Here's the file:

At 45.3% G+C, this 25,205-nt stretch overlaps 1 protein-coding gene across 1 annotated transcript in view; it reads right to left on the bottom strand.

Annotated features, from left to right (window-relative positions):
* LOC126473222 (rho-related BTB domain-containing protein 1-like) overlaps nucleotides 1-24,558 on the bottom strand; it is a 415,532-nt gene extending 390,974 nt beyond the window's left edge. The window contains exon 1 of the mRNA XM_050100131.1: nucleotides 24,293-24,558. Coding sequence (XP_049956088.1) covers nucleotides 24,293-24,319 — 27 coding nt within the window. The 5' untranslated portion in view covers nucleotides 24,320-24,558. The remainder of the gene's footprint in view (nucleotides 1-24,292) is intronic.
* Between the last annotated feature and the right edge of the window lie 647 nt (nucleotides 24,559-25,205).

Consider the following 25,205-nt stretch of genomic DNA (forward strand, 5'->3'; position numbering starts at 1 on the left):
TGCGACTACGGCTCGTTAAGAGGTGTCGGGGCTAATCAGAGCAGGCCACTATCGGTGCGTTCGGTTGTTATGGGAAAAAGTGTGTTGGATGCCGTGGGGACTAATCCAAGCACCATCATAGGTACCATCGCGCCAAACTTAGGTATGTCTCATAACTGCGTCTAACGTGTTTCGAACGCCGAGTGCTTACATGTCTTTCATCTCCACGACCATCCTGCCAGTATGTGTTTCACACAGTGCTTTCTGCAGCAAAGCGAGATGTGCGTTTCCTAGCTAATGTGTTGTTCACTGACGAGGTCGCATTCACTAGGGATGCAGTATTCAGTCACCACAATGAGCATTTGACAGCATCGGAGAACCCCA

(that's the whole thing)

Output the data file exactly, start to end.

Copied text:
At 45.3% G+C, this 25,205-nt stretch overlaps 1 protein-coding gene across 1 annotated transcript in view; it reads right to left on the bottom strand.

Annotated features, from left to right (window-relative positions):
* LOC126473222 (rho-related BTB domain-containing protein 1-like) overlaps nucleotides 1-24,558 on the bottom strand; it is a 415,532-nt gene extending 390,974 nt beyond the window's left edge. The window contains exon 1 of the mRNA XM_050100131.1: nucleotides 24,293-24,558. Coding sequence (XP_049956088.1) covers nucleotides 24,293-24,319 — 27 coding nt within the window. The 5' untranslated portion in view covers nucleotides 24,320-24,558. The remainder of the gene's footprint in view (nucleotides 1-24,292) is intronic.
* Between the last annotated feature and the right edge of the window lie 647 nt (nucleotides 24,559-25,205).

Consider the following 25,205-nt stretch of genomic DNA (forward strand, 5'->3'; position numbering starts at 1 on the left):
TGCGACTACGGCTCGTTAAGAGGTGTCGGGGCTAATCAGAGCAGGCCACTATCGGTGCGTTCGGTTGTTATGGGAAAAAGTGTGTTGGATGCCGTGGGGACTAATCCAAGCACCATCATAGGTACCATCGCGCCAAACTTAGGTATGTCTCATAACTGCGTCTAACGTGTTTCGAACGCCGAGTGCTTACATGTCTTTCATCTCCACGACCATCCTGCCAGTATGTGTTTCACACAGTGCTTTCTGCAGCAAAGCGAGATGTGCGTTTCCTAGCTAATGTGTTGTTCACTGACGAGGTCGCATTCACTAGGGATGCAGTATTCAGTCACCACAATGAGCATTTGACAGCATCGGAGAACCCCA